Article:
Letter

  • May 26, 2015
A Letter from a Customer
A Short Tale of Heartbreak, Loss, and Getting Inspired

By Gigi Morgan

To comprehend the incredible level of loss a fire creates, without already having that personal experience, requires a Gandhi-like level of empathy. On April 15, 2014, the Columbus creative community suffered an astounding loss due to a single spark. Combined with old electrical wiring, that’s all it took to destroy the Robert Mason Company pop-up shop and its two neighbors on Gay Street. Unlike those neighbors however, which sold sweets and cellphones, Robert Mason was a creatives’ dream packed in 200 square feet. At the very least, I can tell you it was my creative dream space.

I remember the day I first learned about Robert Mason. I heard about the store from a fellow writer and “suppliophile”—what RM has coined to aptly describe those of us who enjoy office supplies like coffee lovers enjoy trying a new type of coffee bean. At first, I stayed away because I sensed the danger of potential ecstasy held within those four walls. It was thanks to the rarity of the Evernote + Moleskine notebook that broke my resolve. How? Robert Mason was the only store in Central Ohio to have them in stock. Barnes and Noble nor any of the art stores were going to fill my demand.

As I parked my car, I tingled with anticipation. There is something visceral, its own brand of je ne se quoi, when you enter a haven for art and creativity. Printers and writers have the scent of ink and paper, those who draw have the smell of freshly sharpened pencils, and painters their paints and fresh cut canvas. Robert Mason was an amalgamation of these with an added dash of real leather and Vintage #01.

Before I had touched a single pen or notebook and before I saw The Robert at his counter, my muse whispered, “I’m home.”

What the Robert Mason Company pop-up shop was able to achieve in its corner of the Sugardaddy's store was staggering and bursting with inspiration at every turn. Every square inch contributed to the spaces’ cohesive aesthetic and aided the unspoken yet prevalent invitation to touch and play. This feeling extended beyond the pen bar full of dozens upon dozens of colorful pens, from Pilot and Sharpie to LePen and Sakura Pigma Micron, all the way to the beautiful RM bags made of leather, canvas, and heavy merino wool. The moment you picked up any of the Robert Mason brand items, the quality and detail grab you and that pretty item turns into the sartorial equivalent of that cute person at the bar who you find out is stylish and smart to boot.  Yes, you think, I need to take you home tonight.

If the space and its stock had not lured you into the magic of what this incredible place was—as hard as that truly is for me to imagine—then say hello to Robert and you will understand why Robert Mason’s tag line is “Get Inspired.” The trifecta of Robert, the items he carries, and environment that he curates are nourishment and inspiration to the creatives’ soul. Robert Mason Grimmett is an inspiration and that is his brand. He and his store were a spark of inspiration to the community of creators, from web design, architects, and art students, to little writers like me.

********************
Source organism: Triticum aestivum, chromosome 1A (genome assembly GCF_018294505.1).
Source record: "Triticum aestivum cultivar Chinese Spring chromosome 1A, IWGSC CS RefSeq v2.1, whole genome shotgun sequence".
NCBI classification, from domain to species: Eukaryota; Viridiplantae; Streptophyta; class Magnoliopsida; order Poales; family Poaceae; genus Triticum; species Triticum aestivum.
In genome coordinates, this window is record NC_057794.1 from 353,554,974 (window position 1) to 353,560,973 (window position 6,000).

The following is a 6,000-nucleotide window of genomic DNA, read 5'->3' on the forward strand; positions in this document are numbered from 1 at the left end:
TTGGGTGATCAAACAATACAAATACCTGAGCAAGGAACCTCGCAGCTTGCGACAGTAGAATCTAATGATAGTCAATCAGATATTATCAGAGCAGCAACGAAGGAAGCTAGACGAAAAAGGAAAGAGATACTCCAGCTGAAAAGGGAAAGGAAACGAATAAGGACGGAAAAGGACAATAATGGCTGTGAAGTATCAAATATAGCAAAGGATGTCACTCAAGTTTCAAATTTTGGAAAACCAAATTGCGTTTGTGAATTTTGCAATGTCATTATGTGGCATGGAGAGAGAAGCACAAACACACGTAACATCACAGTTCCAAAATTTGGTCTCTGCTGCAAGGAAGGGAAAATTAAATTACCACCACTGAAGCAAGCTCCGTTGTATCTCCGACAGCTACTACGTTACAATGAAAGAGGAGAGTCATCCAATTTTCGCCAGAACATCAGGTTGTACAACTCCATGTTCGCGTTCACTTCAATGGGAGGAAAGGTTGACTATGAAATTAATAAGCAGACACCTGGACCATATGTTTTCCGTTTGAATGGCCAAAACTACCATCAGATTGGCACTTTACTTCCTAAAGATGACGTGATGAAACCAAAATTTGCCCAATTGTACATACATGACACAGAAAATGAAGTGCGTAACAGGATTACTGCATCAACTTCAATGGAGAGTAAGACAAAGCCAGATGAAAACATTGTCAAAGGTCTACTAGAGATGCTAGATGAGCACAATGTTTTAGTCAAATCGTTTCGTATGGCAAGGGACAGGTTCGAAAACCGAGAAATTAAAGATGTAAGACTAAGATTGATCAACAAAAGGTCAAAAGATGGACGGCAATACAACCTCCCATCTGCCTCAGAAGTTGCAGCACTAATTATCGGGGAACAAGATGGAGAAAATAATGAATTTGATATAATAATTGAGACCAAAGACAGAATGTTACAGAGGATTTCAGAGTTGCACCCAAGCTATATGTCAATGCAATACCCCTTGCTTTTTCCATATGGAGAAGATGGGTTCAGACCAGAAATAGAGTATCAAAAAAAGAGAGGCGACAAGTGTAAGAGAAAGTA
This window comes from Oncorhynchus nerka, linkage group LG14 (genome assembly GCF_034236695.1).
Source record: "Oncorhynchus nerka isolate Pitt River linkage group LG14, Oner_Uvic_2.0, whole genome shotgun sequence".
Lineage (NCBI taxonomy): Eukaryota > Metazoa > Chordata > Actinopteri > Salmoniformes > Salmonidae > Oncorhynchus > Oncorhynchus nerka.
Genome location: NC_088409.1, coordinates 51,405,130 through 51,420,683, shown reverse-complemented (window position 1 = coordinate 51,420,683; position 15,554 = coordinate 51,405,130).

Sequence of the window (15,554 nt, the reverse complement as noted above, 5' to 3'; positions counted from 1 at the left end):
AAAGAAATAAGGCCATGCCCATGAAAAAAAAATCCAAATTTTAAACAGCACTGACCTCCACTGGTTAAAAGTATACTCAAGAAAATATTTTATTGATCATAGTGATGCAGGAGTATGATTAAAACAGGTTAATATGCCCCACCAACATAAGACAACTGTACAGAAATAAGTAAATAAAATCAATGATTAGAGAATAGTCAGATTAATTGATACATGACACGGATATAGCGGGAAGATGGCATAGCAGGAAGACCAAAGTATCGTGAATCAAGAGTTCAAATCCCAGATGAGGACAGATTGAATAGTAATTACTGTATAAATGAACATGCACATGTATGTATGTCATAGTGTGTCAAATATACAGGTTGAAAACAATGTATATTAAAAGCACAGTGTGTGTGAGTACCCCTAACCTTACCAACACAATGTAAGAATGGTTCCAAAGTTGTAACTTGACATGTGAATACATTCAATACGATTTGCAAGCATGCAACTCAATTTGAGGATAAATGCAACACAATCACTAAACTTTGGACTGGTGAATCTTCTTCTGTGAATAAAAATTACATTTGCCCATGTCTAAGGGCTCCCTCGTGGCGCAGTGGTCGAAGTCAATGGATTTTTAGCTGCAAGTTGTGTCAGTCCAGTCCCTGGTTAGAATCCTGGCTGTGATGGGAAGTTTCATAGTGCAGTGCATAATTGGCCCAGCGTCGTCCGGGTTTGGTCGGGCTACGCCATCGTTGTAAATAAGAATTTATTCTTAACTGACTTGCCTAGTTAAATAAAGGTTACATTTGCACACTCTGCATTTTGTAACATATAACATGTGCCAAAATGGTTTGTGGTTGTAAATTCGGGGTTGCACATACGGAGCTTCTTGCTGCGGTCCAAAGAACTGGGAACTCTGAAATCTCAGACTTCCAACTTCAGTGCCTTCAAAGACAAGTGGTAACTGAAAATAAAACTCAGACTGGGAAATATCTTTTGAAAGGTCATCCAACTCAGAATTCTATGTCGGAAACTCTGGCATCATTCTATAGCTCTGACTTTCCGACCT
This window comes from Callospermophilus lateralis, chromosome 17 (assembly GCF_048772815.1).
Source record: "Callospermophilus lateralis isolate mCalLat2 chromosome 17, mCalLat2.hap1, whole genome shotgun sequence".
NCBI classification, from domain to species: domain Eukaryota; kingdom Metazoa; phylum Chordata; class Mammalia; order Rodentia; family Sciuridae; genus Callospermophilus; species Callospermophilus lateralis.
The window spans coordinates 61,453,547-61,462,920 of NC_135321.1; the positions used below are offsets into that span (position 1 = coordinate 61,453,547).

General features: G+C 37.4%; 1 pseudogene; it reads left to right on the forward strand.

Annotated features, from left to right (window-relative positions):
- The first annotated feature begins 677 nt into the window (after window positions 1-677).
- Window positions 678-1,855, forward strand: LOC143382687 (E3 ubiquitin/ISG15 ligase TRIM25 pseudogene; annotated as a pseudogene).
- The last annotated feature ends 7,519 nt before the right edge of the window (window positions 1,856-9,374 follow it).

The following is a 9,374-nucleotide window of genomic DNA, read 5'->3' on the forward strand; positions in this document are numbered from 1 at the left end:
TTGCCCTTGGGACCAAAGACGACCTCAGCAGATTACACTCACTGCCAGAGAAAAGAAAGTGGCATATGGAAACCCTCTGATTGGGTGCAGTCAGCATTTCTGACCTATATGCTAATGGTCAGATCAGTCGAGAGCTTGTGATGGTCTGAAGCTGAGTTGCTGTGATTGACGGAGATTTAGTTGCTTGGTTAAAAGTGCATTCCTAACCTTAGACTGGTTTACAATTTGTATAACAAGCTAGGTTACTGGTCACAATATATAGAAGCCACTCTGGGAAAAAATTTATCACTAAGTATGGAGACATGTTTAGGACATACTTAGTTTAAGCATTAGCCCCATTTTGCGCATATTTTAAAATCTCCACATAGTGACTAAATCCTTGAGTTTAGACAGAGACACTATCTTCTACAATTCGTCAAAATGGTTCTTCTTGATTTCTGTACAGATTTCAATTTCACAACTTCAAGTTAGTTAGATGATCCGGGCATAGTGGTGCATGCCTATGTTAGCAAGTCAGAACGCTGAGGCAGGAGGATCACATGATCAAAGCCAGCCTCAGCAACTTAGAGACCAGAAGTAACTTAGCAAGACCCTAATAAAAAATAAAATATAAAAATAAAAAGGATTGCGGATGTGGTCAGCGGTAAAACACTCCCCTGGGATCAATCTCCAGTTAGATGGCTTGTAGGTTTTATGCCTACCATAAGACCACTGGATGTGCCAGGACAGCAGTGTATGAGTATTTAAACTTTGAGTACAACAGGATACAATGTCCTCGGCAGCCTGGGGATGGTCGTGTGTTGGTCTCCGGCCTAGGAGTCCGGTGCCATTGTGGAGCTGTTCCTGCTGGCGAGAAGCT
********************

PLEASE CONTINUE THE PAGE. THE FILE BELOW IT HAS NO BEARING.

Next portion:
The day an electrical spark took that creative haven away, I lost a home too. It took part of Robert’s dream and vision with it but for me it that fire took away an escape, a safe place to go. It was my own miniature version of Cheers or Central Perk from Friends. I could run away from suburbia for a while, enjoy the feel of different pens under my fingers, lust after a new journal, and have Robert talk to me about what new creations were coming from RM and my other favorite brands.

More than a year has now passed since my muse lost her playground. I continue to show off all of my Robert Mason pieces and talk about the brand should anyone dare say how much they love my pen or comment on the Blackwing pencils I use at work (how can anyone use anything else after holding one!). When I do, I always have a few moments where I dream about what the new store will be like.

I’ve read the buzz about Robert looking at the Short North for the store’s new home. I see in my mind the amazing community that it would feed. The artist picking up materials before sketching in Goodale Park, the writer picking up a fresh notebook and the treat of a new pen before walking to One Line or Tasi for coffee and an afternoon of writing—the Hemingway types will be at the Pearl enjoy their own spin on death in the afternoon—or the office worker buying their first fountain pen to shake things up after having killed one too many blue rollerballs.

I know this will be one day. I know this because I have come to know Robert and have seen enough of his vision and drive to have no doubt. A fire may have destroyed his store but it never dampened his passion. I also believe in Columbus. The diversity of commerce and the support to be found from the top of the Huntington Building to the food truck on the corner is something other cities simply do not have. I trust you won’t let me down on that one, Columbus! When we keep Robert here and help him build a new haven, know you’ll find me there with a smile and my muse on my shoulder.